) Instead such differences could reflect regional differences in care and outcome for patients with acute cardiovascular events.(14
) Such differences could be reduced by implementation of systems of care for such patients.(22
) But we observed large regional variation in survival of all EMS-treated arrests as well as in the minority of arrests that were due to ventricular fibrillation and potentially associated with acute infarction. Therefore regional variation in care for acute cardiovascular events does not fully explain our findings.
Others have reported survival from 0%(23) to 21%(4) after treatment of out-of-hospital cardiac arrest. EMS agencies in large cities have special challenges in achieving good outcomes after cardiac arrest.(24
) Our analysis suggests that such differences do not reflect inter-study differences in inclusion criteria or outcome definition, as each site in the present study implemented uniform definitions of cardiac arrest and survival.
Instead, it seems likely that these differences reflect in part regional differences in the availability of emergency cardiac care.(26
) These differences include: bystander CPR, lay responder defibrillation programs,(27
) EMS factors such as experience of providers,(28
) and types of interventions provided by EMS providers(29
) or treatments available at receiving hospitals.(31
) Some of these factors have been associated with differences in survival or quality of life after resuscitation,(3
) although no analysis has had adequate power to detect the independent effect of all of these factors.
Morbidity and mortality from most cardiovascular diseases has declined over the last 30 years.(36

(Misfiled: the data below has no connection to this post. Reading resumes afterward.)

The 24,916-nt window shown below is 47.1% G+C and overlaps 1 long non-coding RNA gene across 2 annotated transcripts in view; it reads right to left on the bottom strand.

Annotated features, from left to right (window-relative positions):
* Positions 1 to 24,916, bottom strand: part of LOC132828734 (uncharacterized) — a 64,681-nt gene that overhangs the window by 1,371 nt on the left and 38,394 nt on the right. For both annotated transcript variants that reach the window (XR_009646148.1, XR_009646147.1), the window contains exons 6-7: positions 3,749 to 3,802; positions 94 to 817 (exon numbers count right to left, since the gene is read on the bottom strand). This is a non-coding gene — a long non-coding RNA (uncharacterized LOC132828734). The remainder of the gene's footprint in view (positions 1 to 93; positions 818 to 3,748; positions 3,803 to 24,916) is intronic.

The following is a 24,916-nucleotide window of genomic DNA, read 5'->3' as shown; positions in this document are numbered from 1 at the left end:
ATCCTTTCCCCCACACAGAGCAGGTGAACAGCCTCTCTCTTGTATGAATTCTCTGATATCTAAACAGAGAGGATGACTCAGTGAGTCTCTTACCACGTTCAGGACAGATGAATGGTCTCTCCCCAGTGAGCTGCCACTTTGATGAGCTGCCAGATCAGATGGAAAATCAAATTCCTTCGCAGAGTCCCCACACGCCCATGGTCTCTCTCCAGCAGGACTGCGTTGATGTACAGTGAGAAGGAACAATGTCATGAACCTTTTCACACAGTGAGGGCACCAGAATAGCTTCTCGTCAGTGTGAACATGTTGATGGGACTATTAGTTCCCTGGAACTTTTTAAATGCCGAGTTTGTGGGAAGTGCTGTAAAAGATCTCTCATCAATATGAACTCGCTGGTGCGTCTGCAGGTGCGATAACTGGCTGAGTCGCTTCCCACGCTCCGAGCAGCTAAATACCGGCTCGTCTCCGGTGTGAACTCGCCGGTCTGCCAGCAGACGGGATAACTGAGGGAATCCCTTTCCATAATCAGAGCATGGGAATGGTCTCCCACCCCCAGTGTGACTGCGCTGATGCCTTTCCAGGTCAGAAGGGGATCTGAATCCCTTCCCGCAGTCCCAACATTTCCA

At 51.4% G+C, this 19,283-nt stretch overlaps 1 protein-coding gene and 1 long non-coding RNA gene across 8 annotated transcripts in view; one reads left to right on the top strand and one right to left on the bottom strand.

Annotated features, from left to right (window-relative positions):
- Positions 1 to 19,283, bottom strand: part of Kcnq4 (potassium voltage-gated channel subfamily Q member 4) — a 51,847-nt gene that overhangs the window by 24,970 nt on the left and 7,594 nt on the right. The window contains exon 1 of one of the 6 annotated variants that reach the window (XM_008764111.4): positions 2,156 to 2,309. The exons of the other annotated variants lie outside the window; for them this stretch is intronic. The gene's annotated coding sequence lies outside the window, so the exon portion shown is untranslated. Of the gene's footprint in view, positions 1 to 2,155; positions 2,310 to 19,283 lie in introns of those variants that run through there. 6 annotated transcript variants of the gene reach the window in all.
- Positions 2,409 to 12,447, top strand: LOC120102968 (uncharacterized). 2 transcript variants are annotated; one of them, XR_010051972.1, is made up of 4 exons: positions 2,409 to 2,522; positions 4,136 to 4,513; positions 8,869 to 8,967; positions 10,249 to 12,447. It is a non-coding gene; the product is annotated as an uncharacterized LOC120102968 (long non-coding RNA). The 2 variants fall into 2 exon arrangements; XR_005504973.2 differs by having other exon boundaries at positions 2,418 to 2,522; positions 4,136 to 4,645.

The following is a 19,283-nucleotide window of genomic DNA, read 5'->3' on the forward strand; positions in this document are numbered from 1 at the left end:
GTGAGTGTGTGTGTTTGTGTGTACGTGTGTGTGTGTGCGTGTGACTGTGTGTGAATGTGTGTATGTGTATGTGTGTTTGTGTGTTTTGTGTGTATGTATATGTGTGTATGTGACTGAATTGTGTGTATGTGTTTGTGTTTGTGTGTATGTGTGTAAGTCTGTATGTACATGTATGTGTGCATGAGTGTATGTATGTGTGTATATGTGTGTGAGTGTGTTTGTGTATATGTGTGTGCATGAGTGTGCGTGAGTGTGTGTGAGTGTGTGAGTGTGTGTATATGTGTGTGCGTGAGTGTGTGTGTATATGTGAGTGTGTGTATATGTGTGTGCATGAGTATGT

) The majority of this reduction has been attributed to risk factor modification.(37
) Unfortunately, there has been little improvement in the incidence of OHCA survival over this same period of time.(38
) Experts have proposed that OHCA be designated a reportable event to facilitate monitoring and improvement of cardiovascular health.(40
) The present study demonstrates that large regional differences in OHCA epidemiology exist, and are a prelude to further analysis to understand the causes of these variations as well as implementation of targeted interventions to reduce them. The discordance between case fatality rate and survival to discharge re-emphasize the importance of complete ascertainment of vital status as national, public reports of OHCA incidence and outcome become available.
Cardiovascular disease is the leading cause of death in the United States.(1
) The Institute of Medicine has identified the need to improve funding for EMS operations.(41
) Extrapolation of the mortality rate observed in the study regions to the total population of the United States suggests that there are 294,851 (quasi confidence intervals 236,063, 325,007) EMS-assessed OHCA cases annually in the United States.a